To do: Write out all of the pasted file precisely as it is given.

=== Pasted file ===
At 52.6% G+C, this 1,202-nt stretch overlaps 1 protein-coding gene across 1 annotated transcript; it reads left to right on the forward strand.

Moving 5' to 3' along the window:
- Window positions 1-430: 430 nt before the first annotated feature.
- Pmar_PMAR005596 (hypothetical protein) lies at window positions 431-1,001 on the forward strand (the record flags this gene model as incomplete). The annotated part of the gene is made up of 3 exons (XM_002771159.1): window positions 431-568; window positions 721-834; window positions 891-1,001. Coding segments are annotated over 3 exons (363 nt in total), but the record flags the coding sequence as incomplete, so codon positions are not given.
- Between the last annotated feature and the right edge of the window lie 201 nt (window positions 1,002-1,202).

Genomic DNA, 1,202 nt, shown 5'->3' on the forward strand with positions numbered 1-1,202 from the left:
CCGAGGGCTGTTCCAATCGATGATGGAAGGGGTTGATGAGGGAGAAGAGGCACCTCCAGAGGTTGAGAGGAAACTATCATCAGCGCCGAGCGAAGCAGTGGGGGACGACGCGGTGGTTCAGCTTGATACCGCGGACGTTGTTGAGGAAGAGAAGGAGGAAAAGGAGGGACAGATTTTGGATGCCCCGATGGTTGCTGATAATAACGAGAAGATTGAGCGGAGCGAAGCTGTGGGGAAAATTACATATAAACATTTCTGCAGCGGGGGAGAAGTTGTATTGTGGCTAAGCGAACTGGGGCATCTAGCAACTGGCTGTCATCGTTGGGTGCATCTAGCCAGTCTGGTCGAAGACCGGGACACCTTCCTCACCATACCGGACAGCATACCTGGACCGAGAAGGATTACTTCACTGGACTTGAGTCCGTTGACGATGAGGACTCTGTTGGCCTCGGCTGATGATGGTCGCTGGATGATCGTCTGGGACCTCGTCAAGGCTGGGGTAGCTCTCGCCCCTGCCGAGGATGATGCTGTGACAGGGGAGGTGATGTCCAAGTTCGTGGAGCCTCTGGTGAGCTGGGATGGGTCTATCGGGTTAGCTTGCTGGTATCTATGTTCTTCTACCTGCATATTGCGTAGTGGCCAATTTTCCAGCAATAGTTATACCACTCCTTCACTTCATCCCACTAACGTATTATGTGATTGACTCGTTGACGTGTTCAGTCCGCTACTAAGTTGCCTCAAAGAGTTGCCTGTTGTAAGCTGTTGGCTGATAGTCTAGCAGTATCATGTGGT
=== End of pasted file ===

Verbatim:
At 52.6% G+C, this 1,202-nt stretch overlaps 1 protein-coding gene across 1 annotated transcript; it reads left to right on the forward strand.

Moving 5' to 3' along the window:
- Window positions 1-430: 430 nt before the first annotated feature.
- Pmar_PMAR005596 (hypothetical protein) lies at window positions 431-1,001 on the forward strand (the record flags this gene model as incomplete). The annotated part of the gene is made up of 3 exons (XM_002771159.1): window positions 431-568; window positions 721-834; window positions 891-1,001. Coding segments are annotated over 3 exons (363 nt in total), but the record flags the coding sequence as incomplete, so codon positions are not given.
- Between the last annotated feature and the right edge of the window lie 201 nt (window positions 1,002-1,202).

Genomic DNA, 1,202 nt, shown 5'->3' on the forward strand with positions numbered 1-1,202 from the left:
CCGAGGGCTGTTCCAATCGATGATGGAAGGGGTTGATGAGGGAGAAGAGGCACCTCCAGAGGTTGAGAGGAAACTATCATCAGCGCCGAGCGAAGCAGTGGGGGACGACGCGGTGGTTCAGCTTGATACCGCGGACGTTGTTGAGGAAGAGAAGGAGGAAAAGGAGGGACAGATTTTGGATGCCCCGATGGTTGCTGATAATAACGAGAAGATTGAGCGGAGCGAAGCTGTGGGGAAAATTACATATAAACATTTCTGCAGCGGGGGAGAAGTTGTATTGTGGCTAAGCGAACTGGGGCATCTAGCAACTGGCTGTCATCGTTGGGTGCATCTAGCCAGTCTGGTCGAAGACCGGGACACCTTCCTCACCATACCGGACAGCATACCTGGACCGAGAAGGATTACTTCACTGGACTTGAGTCCGTTGACGATGAGGACTCTGTTGGCCTCGGCTGATGATGGTCGCTGGATGATCGTCTGGGACCTCGTCAAGGCTGGGGTAGCTCTCGCCCCTGCCGAGGATGATGCTGTGACAGGGGAGGTGATGTCCAAGTTCGTGGAGCCTCTGGTGAGCTGGGATGGGTCTATCGGGTTAGCTTGCTGGTATCTATGTTCTTCTACCTGCATATTGCGTAGTGGCCAATTTTCCAGCAATAGTTATACCACTCCTTCACTTCATCCCACTAACGTATTATGTGATTGACTCGTTGACGTGTTCAGTCCGCTACTAAGTTGCCTCAAAGAGTTGCCTGTTGTAAGCTGTTGGCTGATAGTCTAGCAGTATCATGTGGT